calculating an image seen by the wearer using ray tracing, taking into account the measured position of the center of rotation of the eye, the direction of gaze measured in a natural posture and position of the lens.

      According to one embodiment, the simulation method comprises a step of measuring, in the reference frame, the position of the pupil of the eye and wherein the calculation step employs the measured position of the pupil.
      The invention also provides a method for producing an ophthalmic lens, comprising the steps of:

measuring on a wearer in binocular vision, three-dimensional coordinates of the center of rotation of the wearer's eye and the position of a spectacle frame chosen by the wearer, in the same reference frame, at a first location;

measuring at least one direction of gaze in a natural posture,

transmitting the measured coordinates and position to a second location;

determining the lens by calculation using the measured coordinates and position, at the second location, and

manufacturing the lens so determined.

measuring on a wearer in binocular vision, three-dimensional coordinates of the center of rotation of the wearer's eye and the position of a spectacle frame chosen by the wearer, in the same reference frame, at a first location;

measuring at least one direction of gaze in a natural posture,

transmitting the measured coordinates and position to a second location;

determining the lens by calculation using the measured coordinates and position, at the second location, and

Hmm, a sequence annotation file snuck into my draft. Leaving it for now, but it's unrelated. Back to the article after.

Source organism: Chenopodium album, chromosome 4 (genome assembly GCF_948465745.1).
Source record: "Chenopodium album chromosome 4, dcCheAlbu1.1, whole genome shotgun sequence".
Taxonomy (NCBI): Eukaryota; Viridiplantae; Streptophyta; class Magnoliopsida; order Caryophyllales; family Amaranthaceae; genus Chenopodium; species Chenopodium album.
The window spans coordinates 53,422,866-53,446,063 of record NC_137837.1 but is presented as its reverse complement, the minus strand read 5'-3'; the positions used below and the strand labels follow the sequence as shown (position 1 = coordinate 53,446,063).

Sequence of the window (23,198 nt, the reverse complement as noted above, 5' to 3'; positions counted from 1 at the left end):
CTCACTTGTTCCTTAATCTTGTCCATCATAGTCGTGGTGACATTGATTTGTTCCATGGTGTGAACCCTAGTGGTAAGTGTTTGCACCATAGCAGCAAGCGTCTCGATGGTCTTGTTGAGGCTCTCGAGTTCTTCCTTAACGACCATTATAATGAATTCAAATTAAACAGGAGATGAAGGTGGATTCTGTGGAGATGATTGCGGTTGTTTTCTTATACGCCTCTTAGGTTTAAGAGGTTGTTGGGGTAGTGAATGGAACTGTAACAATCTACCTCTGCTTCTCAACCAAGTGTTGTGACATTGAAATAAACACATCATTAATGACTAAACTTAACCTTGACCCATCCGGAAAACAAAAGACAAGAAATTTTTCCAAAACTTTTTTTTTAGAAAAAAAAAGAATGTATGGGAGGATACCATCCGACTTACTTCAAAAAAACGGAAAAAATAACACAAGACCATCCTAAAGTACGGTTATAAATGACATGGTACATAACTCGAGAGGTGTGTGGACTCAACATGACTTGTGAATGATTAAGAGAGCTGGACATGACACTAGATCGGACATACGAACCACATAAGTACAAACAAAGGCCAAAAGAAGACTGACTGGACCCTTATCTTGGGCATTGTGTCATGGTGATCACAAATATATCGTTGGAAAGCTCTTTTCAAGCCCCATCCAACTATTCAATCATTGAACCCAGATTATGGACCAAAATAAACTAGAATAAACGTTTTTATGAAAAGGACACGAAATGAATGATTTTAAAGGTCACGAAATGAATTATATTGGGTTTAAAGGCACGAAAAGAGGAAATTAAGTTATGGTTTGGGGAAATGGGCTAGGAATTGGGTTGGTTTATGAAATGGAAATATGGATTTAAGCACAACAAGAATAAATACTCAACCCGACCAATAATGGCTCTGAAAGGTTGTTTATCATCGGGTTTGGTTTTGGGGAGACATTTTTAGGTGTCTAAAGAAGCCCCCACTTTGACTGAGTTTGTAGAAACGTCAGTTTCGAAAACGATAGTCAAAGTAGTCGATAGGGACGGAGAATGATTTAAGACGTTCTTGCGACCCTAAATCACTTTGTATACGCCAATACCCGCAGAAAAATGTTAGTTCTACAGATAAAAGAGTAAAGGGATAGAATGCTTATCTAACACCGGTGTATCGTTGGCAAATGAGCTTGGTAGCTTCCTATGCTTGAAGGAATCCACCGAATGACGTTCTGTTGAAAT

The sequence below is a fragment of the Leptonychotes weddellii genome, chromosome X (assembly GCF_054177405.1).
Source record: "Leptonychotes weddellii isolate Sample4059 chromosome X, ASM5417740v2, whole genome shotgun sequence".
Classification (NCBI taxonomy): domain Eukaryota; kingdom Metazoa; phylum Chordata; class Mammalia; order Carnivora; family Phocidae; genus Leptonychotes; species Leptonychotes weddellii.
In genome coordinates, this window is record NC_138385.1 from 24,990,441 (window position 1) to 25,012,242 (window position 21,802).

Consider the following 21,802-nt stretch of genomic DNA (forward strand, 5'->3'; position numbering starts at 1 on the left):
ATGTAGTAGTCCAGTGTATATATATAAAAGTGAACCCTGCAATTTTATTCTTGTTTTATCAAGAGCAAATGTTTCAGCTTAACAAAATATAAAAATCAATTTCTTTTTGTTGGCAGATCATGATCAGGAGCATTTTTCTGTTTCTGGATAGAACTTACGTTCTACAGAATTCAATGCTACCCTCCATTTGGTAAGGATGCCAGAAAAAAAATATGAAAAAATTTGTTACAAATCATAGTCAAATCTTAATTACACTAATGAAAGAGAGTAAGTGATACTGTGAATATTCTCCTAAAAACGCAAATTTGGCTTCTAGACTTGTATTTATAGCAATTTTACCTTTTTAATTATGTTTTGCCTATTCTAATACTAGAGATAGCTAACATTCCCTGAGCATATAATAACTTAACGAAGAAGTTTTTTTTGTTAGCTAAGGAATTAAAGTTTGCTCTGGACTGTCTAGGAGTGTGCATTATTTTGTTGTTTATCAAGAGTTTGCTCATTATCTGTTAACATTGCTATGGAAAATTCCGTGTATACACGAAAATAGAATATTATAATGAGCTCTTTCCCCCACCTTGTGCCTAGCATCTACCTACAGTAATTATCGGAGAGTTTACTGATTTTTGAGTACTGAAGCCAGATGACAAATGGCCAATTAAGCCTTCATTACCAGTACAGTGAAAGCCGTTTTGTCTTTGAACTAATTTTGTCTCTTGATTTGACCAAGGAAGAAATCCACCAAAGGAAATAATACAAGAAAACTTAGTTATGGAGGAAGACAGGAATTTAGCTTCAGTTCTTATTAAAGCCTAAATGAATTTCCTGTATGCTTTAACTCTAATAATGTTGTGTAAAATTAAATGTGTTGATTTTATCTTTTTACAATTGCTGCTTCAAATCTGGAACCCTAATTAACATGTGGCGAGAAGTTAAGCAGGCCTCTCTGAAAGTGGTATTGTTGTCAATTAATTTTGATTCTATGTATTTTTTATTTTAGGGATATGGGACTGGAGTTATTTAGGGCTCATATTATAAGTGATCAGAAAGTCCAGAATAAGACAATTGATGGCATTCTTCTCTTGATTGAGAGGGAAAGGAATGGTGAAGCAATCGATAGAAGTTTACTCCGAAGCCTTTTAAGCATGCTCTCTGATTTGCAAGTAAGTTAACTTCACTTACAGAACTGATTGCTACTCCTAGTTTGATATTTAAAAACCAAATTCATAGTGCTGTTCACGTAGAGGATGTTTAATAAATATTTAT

manufacturing the lens so determined.

      According to an embodiment, the method for producing further includes a step of measuring angles representing the natural posture of the wearer in the reference frame at the first location, in which

the transmission step includes the transmission of measured angles and posture, and

the determination step employs the measured angles of posture.

the transmission step includes the transmission of measured angles and posture, and

the determination step employs the measured angles of posture.

      According to another embodiment, the method for producing further comprises a step of:

measuring the position of the spectacle frame in the reference frame used for the determination;

calculating trimming parameters for the ophthalmic lens as a function of the position of the lens and the spectacle frame in the reference frame, and

trimming of the lens.

measuring the position of the spectacle frame in the reference frame used for the determination;

calculating trimming parameters for the ophthalmic lens as a function of the position of the lens and the spectacle frame in the reference frame, and

trimming of the lens.

      The invention also provide a data set comprising:

three-dimensional coordinates measured on a wearer in binocular vision, in a reference frame, or the center of rotation of one eye of a wearer;

angles at representative of the natural posture of the wearer in the same reference frame;

the position of a spectacle frame in the same reference frame.

three-dimensional coordinates measured on a wearer in binocular vision, in a reference frame, or the center of rotation of one eye of a wearer;

angles at representative of the natural posture of the wearer in the same reference frame;

the position of a spectacle frame in the same reference frame.

      The invention also provides a simulator of an image seen by a wearer through an ophthalmic lens, the simulator comprising calculation means adapted to implement the simulation method according to the invention and means for displaying the image calculated by the calculation means.
      The invention also provides a computer program comprising program means for performing the steps of the method for determining an ophthalmic lens according to the invention, when said program is run on a computer, as well as a computer program product comprising program code means stored on a medium readable by a computer, to implement the steps of the method of determining an ophthalmic lens according to the invention, when said program product is run on a computer.